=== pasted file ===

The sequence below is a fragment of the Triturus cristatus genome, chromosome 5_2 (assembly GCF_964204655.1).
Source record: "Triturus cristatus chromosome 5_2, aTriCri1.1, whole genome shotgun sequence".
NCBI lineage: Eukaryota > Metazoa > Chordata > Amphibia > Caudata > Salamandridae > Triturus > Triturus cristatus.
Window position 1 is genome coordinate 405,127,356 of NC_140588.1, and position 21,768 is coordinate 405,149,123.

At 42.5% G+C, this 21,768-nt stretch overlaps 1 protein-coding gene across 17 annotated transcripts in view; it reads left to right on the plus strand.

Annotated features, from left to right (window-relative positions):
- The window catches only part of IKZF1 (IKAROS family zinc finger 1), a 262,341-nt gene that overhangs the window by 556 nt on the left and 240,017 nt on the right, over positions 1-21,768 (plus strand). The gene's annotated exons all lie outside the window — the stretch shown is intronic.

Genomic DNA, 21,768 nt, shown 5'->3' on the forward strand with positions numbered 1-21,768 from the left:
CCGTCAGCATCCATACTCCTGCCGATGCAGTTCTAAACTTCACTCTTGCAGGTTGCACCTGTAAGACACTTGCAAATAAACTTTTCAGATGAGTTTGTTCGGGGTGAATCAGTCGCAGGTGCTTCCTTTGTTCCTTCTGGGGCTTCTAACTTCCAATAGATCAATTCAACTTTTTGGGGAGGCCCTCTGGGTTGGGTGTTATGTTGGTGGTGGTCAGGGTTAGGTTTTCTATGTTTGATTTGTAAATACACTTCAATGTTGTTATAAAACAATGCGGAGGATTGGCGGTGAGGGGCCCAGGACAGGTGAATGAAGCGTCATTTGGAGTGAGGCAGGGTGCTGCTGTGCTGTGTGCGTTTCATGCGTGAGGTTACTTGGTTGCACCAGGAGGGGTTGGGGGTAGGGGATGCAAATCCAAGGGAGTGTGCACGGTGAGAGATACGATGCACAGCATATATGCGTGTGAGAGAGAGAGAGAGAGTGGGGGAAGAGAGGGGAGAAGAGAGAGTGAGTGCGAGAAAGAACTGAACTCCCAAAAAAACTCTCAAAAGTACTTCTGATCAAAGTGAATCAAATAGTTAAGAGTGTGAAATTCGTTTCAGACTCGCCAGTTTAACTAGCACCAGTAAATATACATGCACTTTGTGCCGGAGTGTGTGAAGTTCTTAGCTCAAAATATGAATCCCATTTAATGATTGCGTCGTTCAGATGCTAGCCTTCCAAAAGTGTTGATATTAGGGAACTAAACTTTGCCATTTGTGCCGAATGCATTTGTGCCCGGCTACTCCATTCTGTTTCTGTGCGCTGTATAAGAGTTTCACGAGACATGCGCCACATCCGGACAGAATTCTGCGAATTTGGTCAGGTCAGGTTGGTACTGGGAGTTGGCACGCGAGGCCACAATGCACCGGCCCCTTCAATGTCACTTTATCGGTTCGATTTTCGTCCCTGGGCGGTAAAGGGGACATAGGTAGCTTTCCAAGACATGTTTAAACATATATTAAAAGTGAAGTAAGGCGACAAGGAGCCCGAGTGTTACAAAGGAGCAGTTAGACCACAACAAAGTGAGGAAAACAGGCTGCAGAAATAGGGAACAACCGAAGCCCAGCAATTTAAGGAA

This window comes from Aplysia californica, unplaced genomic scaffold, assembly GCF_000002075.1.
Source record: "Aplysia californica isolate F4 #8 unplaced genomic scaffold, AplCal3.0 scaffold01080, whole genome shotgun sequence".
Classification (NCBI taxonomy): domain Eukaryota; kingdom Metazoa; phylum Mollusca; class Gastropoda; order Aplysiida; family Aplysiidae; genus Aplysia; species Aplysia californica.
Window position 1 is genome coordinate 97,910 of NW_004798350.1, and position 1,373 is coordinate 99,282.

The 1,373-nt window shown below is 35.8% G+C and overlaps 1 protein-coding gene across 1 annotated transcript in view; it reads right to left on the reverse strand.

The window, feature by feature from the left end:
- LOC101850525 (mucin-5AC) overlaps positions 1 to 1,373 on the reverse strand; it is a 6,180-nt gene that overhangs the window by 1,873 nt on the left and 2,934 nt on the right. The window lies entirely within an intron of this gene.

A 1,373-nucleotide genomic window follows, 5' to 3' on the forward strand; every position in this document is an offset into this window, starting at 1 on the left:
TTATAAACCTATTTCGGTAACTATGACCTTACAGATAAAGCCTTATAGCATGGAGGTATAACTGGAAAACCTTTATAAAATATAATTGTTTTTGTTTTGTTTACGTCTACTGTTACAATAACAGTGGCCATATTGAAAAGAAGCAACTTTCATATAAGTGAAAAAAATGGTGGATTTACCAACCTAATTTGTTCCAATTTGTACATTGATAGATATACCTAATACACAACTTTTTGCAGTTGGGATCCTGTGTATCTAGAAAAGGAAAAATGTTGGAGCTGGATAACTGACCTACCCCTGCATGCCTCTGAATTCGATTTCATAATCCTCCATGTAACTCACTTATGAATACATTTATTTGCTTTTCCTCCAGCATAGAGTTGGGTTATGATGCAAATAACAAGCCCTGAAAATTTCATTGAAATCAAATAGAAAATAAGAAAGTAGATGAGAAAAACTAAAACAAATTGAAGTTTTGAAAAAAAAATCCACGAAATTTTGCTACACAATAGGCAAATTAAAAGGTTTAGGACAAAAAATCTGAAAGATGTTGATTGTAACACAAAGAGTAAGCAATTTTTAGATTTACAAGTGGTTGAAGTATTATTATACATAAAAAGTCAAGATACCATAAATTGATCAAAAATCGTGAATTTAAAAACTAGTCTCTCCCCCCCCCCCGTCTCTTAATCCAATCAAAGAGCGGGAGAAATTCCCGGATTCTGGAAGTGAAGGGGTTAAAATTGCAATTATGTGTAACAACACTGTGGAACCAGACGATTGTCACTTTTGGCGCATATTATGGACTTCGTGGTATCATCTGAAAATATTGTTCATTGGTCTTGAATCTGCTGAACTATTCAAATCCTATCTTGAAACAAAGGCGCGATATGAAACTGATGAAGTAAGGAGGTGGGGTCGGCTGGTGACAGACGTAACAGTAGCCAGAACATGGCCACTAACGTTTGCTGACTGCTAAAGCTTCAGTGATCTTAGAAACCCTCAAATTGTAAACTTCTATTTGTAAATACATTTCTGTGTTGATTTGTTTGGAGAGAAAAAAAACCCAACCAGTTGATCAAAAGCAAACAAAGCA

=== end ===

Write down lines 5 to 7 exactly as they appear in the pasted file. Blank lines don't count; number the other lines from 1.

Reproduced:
At 42.5% G+C, this 21,768-nt stretch overlaps 1 protein-coding gene across 17 annotated transcripts in view; it reads left to right on the plus strand.

Annotated features, from left to right (window-relative positions):
- The window catches only part of IKZF1 (IKAROS family zinc finger 1), a 262,341-nt gene that overhangs the window by 556 nt on the left and 240,017 nt on the right, over positions 1-21,768 (plus strand). The gene's annotated exons all lie outside the window — the stretch shown is intronic.